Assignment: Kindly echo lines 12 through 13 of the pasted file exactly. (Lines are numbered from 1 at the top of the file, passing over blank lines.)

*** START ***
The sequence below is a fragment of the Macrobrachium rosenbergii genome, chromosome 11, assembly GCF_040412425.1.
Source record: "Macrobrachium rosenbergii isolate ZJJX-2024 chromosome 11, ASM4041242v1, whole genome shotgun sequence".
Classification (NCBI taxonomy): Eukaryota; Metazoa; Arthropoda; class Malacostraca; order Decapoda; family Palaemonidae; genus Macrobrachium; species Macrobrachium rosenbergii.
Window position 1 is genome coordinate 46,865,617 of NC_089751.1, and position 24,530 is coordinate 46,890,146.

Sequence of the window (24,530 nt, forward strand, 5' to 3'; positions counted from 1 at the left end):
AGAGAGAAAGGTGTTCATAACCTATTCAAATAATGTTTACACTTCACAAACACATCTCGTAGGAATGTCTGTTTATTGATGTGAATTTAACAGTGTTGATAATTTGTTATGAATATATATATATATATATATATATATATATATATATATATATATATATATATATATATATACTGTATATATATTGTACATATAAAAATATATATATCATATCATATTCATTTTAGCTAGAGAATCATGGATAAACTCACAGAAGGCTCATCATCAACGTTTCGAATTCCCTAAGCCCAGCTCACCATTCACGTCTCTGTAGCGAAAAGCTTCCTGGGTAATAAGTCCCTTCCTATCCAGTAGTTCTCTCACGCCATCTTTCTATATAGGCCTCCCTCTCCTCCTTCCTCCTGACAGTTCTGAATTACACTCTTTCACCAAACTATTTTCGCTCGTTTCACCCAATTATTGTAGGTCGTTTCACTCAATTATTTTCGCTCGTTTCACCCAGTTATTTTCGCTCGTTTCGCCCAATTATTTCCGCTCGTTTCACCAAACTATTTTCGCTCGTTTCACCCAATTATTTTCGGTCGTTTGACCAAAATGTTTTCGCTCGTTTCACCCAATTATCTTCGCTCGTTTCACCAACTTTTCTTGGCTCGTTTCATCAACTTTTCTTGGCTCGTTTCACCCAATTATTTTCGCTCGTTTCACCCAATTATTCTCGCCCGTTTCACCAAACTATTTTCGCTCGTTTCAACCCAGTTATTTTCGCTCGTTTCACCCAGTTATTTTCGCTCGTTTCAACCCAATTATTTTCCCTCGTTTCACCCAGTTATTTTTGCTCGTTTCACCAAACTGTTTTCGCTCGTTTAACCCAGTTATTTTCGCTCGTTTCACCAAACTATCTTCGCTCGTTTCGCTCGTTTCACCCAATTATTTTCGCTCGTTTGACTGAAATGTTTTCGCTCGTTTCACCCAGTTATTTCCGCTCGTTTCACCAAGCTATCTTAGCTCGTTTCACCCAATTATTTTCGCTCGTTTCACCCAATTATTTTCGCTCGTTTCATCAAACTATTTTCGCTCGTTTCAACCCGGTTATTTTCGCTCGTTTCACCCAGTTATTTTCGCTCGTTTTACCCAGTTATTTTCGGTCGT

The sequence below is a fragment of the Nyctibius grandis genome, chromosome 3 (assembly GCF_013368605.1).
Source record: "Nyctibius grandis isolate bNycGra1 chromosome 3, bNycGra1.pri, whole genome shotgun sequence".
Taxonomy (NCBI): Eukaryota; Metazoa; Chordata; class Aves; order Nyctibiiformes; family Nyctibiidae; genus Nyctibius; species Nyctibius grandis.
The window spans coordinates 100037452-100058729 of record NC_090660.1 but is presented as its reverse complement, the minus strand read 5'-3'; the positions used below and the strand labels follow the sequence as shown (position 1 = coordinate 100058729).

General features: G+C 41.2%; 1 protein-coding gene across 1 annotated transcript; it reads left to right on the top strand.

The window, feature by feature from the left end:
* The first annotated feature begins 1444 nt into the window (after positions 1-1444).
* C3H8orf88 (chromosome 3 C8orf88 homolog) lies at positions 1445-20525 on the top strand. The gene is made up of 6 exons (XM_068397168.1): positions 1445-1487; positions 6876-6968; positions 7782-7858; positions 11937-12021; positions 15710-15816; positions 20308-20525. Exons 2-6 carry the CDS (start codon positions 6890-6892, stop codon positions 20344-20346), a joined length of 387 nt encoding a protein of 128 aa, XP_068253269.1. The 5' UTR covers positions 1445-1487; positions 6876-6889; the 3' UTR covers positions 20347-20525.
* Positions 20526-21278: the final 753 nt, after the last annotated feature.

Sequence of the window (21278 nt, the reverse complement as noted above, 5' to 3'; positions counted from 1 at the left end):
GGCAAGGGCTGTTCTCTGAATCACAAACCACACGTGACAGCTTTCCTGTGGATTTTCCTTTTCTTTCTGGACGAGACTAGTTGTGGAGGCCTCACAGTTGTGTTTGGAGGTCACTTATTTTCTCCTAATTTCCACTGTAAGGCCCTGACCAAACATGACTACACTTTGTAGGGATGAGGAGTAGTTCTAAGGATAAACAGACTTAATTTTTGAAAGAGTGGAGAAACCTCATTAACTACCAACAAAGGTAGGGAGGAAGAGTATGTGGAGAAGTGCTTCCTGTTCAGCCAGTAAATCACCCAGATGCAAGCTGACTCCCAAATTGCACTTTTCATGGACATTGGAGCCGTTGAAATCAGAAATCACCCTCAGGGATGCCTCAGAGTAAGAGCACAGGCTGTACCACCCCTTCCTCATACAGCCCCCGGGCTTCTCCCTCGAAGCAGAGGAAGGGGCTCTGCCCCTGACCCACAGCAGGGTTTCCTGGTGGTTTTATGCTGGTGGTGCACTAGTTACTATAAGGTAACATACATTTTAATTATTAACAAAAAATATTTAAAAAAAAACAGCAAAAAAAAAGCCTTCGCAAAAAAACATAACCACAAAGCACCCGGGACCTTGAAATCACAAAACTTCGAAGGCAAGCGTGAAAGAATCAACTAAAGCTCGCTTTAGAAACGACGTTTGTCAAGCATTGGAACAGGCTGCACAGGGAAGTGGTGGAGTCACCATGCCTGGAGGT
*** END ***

The window, feature by feature from the left end:
* The first annotated feature begins 1444 nt into the window (after positions 1-1444).